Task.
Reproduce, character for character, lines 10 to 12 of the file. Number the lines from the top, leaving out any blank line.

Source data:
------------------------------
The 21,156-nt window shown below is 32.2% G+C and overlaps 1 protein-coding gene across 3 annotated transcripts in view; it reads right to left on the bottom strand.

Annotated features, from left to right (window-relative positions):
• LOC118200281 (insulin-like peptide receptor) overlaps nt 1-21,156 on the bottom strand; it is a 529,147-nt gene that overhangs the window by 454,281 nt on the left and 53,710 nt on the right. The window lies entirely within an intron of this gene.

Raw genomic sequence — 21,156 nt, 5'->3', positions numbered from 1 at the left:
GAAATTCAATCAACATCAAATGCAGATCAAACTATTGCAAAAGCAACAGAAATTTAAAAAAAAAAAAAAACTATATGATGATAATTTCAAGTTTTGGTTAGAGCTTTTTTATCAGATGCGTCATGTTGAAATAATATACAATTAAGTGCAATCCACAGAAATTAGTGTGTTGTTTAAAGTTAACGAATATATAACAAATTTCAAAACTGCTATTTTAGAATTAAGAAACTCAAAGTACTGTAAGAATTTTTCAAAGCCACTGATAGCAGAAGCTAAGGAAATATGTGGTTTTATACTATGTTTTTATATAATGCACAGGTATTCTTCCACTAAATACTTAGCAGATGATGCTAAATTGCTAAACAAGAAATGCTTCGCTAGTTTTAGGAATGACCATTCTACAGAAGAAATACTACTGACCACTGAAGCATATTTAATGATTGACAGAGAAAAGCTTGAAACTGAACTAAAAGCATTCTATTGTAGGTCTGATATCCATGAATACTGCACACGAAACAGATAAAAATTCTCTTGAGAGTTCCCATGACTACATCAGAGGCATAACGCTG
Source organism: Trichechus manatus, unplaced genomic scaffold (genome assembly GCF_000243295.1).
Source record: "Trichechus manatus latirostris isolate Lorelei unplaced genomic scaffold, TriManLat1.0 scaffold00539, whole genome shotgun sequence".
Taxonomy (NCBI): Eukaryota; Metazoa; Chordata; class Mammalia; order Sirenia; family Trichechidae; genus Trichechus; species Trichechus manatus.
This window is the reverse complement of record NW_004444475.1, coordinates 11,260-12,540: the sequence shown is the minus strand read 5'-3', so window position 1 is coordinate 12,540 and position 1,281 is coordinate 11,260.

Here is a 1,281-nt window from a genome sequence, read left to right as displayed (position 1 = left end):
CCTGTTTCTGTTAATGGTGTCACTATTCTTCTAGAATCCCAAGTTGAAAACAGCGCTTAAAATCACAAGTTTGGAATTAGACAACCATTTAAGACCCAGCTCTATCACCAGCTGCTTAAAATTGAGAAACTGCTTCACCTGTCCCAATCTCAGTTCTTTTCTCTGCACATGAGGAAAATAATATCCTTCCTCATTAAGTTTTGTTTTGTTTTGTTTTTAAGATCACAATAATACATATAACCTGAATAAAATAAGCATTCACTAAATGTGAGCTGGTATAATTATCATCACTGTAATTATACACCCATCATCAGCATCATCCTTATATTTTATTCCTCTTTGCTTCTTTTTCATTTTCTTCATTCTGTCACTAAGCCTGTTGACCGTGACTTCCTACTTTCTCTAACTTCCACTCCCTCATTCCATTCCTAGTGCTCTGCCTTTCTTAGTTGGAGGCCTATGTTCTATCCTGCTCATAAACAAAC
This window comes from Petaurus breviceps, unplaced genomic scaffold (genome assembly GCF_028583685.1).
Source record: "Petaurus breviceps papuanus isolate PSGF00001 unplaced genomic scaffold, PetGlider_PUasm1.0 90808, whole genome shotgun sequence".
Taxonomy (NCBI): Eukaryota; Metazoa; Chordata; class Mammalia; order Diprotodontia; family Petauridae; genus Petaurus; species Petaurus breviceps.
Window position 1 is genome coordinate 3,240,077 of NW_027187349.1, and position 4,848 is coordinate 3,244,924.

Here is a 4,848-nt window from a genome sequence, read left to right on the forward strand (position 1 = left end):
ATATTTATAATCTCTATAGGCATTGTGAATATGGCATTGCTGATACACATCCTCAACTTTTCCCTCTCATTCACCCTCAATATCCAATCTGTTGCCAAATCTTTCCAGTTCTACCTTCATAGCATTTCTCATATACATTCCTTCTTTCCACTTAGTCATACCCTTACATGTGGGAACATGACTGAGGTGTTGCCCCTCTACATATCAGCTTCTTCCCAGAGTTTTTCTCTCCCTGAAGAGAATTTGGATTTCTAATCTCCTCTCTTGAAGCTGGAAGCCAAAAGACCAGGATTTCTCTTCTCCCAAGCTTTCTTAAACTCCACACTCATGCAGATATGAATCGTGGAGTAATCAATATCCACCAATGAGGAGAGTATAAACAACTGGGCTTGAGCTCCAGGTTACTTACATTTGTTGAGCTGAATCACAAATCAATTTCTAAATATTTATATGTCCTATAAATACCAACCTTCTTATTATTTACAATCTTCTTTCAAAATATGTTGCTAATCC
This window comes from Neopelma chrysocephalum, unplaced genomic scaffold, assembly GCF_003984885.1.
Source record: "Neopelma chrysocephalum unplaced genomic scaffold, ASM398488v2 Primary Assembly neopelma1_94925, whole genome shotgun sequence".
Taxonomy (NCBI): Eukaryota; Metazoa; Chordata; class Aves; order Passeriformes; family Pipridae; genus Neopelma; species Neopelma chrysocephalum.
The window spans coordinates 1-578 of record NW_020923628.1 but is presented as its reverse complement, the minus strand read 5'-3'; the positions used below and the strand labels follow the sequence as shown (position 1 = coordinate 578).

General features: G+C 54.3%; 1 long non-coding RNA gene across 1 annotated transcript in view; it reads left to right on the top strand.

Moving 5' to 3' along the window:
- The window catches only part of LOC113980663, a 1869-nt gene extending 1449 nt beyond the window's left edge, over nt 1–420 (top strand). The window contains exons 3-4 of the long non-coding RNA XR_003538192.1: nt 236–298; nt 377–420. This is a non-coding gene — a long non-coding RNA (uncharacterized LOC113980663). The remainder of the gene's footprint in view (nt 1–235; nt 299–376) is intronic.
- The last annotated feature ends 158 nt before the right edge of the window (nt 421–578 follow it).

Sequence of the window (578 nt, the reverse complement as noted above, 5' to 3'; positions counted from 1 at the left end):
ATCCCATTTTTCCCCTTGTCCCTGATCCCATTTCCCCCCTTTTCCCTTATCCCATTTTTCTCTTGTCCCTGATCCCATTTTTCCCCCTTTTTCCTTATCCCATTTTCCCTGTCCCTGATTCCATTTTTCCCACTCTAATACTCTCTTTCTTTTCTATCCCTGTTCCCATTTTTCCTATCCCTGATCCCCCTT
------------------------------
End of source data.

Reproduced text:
Here is a 1,281-nt window from a genome sequence, read left to right as displayed (position 1 = left end):
CCTGTTTCTGTTAATGGTGTCACTATTCTTCTAGAATCCCAAGTTGAAAACAGCGCTTAAAATCACAAGTTTGGAATTAGACAACCATTTAAGACCCAGCTCTATCACCAGCTGCTTAAAATTGAGAAACTGCTTCACCTGTCCCAATCTCAGTTCTTTTCTCTGCACATGAGGAAAATAATATCCTTCCTCATTAAGTTTTGTTTTGTTTTGTTTTTAAGATCACAATAATACATATAACCTGAATAAAATAAGCATTCACTAAATGTGAGCTGGTATAATTATCATCACTGTAATTATACACCCATCATCAGCATCATCCTTATATTTTATTCCTCTTTGCTTCTTTTTCATTTTCTTCATTCTGTCACTAAGCCTGTTGACCGTGACTTCCTACTTTCTCTAACTTCCACTCCCTCATTCCATTCCTAGTGCTCTGCCTTTCTTAGTTGGAGGCCTATGTTCTATCCTGCTCATAAACAAAC
This window comes from Petaurus breviceps, unplaced genomic scaffold (genome assembly GCF_028583685.1).